“You have to be kidding,” she laughed. “Of course, I remember. How could I forget?”
“Well, we made a promise, the day we met,” he said, putting his arm around here.
“We were ten,” she said, jabbing him in the ribs with her elbow. “We were little kids.”
“We were in the park and you said that you could swing higher than I could.”
“I could,” she said, “and I still can,” she teased, doing a few dance steps.
“I used my allowance to buy you an ice cream bar from the truck that always parked by the playground. You thanked me and ate it in three bites.”
“It was hot, I was hungry.”
“I thought you were the most wonderful girl in the world. I saw stars in your eyes and the entire universe in your soul.”
She stopped walking and turned to him. “We were ten.”
“I still see that. I see it every time I look at you. It’s all there. Entire galaxies.”
“I remember how the air smelled that day and I remember the little dog that was trying to get away from the the lady chasing her.”
“That was pretty funny,” she snickered.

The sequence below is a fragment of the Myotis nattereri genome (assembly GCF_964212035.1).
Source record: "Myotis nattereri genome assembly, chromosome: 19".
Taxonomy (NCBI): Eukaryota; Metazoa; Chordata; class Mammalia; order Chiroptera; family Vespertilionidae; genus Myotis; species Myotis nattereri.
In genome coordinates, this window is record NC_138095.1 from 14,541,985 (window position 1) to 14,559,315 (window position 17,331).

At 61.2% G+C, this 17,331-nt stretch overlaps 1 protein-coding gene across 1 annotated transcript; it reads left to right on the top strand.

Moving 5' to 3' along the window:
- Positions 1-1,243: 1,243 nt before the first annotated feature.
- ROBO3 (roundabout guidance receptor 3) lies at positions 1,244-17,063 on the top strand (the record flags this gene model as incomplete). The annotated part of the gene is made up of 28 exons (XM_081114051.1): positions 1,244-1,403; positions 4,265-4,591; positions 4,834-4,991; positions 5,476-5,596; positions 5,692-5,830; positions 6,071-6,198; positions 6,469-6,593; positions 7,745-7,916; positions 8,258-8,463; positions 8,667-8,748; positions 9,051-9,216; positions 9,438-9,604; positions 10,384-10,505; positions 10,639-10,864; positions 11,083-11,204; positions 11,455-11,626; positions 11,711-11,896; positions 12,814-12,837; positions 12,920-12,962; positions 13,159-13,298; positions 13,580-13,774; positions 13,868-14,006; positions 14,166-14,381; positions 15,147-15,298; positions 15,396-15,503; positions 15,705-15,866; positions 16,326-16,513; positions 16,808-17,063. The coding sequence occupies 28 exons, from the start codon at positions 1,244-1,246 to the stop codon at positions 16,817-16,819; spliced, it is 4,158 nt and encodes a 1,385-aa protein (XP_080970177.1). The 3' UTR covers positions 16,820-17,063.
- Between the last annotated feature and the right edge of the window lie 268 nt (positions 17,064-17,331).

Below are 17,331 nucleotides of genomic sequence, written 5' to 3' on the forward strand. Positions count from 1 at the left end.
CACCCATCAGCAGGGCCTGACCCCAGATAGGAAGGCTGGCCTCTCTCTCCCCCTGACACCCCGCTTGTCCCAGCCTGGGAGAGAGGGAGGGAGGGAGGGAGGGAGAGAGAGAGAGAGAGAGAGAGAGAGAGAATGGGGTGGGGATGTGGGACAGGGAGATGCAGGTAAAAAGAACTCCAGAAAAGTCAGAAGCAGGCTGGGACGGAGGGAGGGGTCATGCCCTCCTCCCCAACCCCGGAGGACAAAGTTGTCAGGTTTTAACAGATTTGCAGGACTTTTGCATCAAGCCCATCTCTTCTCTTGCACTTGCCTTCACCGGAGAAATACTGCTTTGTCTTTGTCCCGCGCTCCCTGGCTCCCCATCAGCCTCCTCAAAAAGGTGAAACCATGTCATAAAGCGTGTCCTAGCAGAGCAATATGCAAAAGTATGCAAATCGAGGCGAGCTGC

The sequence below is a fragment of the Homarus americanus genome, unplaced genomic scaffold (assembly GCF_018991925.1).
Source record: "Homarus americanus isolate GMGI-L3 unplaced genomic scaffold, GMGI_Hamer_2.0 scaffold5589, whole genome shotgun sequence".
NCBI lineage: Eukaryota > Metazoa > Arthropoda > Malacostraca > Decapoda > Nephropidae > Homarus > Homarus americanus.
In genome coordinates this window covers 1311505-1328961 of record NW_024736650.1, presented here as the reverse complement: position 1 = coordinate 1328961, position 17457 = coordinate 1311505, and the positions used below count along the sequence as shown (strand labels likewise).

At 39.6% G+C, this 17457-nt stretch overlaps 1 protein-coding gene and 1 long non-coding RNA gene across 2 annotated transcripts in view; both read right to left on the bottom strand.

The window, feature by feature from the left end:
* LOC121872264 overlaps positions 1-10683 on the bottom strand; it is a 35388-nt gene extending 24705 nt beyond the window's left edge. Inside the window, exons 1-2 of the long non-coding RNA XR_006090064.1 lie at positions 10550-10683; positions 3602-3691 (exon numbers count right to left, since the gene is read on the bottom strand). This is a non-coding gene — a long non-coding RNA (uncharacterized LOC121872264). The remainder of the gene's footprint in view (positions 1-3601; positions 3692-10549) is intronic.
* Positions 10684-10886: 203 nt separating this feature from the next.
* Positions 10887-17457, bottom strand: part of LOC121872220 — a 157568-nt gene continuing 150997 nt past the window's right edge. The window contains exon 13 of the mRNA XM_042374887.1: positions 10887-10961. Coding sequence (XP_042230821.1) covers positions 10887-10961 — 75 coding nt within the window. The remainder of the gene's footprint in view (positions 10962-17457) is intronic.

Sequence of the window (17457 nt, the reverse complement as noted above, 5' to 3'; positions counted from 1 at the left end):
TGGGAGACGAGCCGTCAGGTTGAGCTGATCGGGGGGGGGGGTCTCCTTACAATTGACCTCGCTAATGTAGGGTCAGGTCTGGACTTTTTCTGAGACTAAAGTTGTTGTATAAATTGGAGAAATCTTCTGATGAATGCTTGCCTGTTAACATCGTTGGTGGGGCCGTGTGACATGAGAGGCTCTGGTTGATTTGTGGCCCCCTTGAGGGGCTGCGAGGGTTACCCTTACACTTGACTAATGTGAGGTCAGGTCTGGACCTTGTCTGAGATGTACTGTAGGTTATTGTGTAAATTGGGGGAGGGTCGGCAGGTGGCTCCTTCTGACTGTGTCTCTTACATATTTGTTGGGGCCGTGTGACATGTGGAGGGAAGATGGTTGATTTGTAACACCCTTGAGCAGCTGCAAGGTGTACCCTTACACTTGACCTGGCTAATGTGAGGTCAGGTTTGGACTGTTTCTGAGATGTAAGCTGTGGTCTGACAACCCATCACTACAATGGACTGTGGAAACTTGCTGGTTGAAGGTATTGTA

“I remember your blue shorts and blue and white stripped shirt. You left your shoes by the sandbox and we looked for them for twenty minutes.”
“Someone had moved them. I like to be barefoot.”
“I know. I know everything you like.”
She put her arms around his waste. “That was fifteen years ago.”
“We said we would get married.”
She nodded against his chest.
“It’s time to keep our promise.”
“We’ve waited long enough,” he said.
“I thought you’d leave, if I told you I loved you,” she said.
“So is that a yes?”
She pushed him against the brick wall of the bakery and whispered “Yes,” before she covered his face with kisses.